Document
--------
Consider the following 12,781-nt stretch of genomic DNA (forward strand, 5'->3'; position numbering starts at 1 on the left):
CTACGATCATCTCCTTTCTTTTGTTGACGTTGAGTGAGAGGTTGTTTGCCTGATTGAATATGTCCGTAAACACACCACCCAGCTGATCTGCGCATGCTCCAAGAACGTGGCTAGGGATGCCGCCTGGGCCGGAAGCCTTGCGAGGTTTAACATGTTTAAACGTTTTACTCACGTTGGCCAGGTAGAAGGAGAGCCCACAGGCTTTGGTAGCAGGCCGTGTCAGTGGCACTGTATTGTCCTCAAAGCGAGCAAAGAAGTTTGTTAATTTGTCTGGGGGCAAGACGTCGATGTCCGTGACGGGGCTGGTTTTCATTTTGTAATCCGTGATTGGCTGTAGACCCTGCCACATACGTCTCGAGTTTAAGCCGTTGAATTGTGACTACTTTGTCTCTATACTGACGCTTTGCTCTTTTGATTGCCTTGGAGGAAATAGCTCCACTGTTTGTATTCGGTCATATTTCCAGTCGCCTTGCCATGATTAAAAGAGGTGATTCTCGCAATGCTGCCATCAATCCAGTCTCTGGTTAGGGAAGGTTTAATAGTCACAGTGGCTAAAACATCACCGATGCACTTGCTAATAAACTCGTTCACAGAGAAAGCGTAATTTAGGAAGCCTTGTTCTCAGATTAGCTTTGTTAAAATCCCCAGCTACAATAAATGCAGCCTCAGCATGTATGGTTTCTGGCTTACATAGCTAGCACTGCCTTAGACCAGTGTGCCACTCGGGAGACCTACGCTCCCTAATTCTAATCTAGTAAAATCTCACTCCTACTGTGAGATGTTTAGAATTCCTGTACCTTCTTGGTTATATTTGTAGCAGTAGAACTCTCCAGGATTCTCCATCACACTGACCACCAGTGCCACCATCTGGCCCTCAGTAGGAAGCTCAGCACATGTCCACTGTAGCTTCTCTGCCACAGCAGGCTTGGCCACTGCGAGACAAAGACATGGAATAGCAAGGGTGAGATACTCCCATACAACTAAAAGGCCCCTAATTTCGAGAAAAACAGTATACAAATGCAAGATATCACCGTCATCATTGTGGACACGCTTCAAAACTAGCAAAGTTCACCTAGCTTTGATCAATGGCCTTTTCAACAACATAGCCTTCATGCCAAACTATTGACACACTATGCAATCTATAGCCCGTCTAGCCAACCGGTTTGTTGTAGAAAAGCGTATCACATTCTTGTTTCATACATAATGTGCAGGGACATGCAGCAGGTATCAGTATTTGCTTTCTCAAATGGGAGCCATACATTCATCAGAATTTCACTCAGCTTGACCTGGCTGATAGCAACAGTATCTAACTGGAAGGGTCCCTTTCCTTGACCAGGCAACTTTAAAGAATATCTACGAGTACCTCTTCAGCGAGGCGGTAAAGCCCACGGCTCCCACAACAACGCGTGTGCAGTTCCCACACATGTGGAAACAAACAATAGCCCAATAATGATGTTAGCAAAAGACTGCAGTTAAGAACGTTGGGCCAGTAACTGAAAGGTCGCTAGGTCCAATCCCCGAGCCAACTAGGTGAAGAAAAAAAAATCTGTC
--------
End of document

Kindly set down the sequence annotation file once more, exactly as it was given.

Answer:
Consider the following 12,781-nt stretch of genomic DNA (forward strand, 5'->3'; position numbering starts at 1 on the left):
CTACGATCATCTCCTTTCTTTTGTTGACGTTGAGTGAGAGGTTGTTTGCCTGATTGAATATGTCCGTAAACACACCACCCAGCTGATCTGCGCATGCTCCAAGAACGTGGCTAGGGATGCCGCCTGGGCCGGAAGCCTTGCGAGGTTTAACATGTTTAAACGTTTTACTCACGTTGGCCAGGTAGAAGGAGAGCCCACAGGCTTTGGTAGCAGGCCGTGTCAGTGGCACTGTATTGTCCTCAAAGCGAGCAAAGAAGTTTGTTAATTTGTCTGGGGGCAAGACGTCGATGTCCGTGACGGGGCTGGTTTTCATTTTGTAATCCGTGATTGGCTGTAGACCCTGCCACATACGTCTCGAGTTTAAGCCGTTGAATTGTGACTACTTTGTCTCTATACTGACGCTTTGCTCTTTTGATTGCCTTGGAGGAAATAGCTCCACTGTTTGTATTCGGTCATATTTCCAGTCGCCTTGCCATGATTAAAAGAGGTGATTCTCGCAATGCTGCCATCAATCCAGTCTCTGGTTAGGGAAGGTTTAATAGTCACAGTGGCTAAAACATCACCGATGCACTTGCTAATAAACTCGTTCACAGAGAAAGCGTAATTTAGGAAGCCTTGTTCTCAGATTAGCTTTGTTAAAATCCCCAGCTACAATAAATGCAGCCTCAGCATGTATGGTTTCTGGCTTACATAGCTAGCACTGCCTTAGACCAGTGTGCCACTCGGGAGACCTACGCTCCCTAATTCTAATCTAGTAAAATCTCACTCCTACTGTGAGATGTTTAGAATTCCTGTACCTTCTTGGTTATATTTGTAGCAGTAGAACTCTCCAGGATTCTCCATCACACTGACCACCAGTGCCACCATCTGGCCCTCAGTAGGAAGCTCAGCACATGTCCACTGTAGCTTCTCTGCCACAGCAGGCTTGGCCACTGCGAGACAAAGACATGGAATAGCAAGGGTGAGATACTCCCATACAACTAAAAGGCCCCTAATTTCGAGAAAAACAGTATACAAATGCAAGATATCACCGTCATCATTGTGGACACGCTTCAAAACTAGCAAAGTTCACCTAGCTTTGATCAATGGCCTTTTCAACAACATAGCCTTCATGCCAAACTATTGACACACTATGCAATCTATAGCCCGTCTAGCCAACCGGTTTGTTGTAGAAAAGCGTATCACATTCTTGTTTCATACATAATGTGCAGGGACATGCAGCAGGTATCAGTATTTGCTTTCTCAAATGGGAGCCATACATTCATCAGAATTTCACTCAGCTTGACCTGGCTGATAGCAACAGTATCTAACTGGAAGGGTCCCTTTCCTTGACCAGGCAACTTTAAAGAATATCTACGAGTACCTCTTCAGCGAGGCGGTAAAGCCCACGGCTCCCACAACAACGCGTGTGCAGTTCCCACACATGTGGAAACAAACAATAGCCCAATAATGATGTTAGCAAAAGACTGCAGTTAAGAACGTTGGGCCAGTAACTGAAAGGTCGCTAGGTCCAATCCCCGAGCCAACTAGGTGAAGAAAAAAAAATCTGTC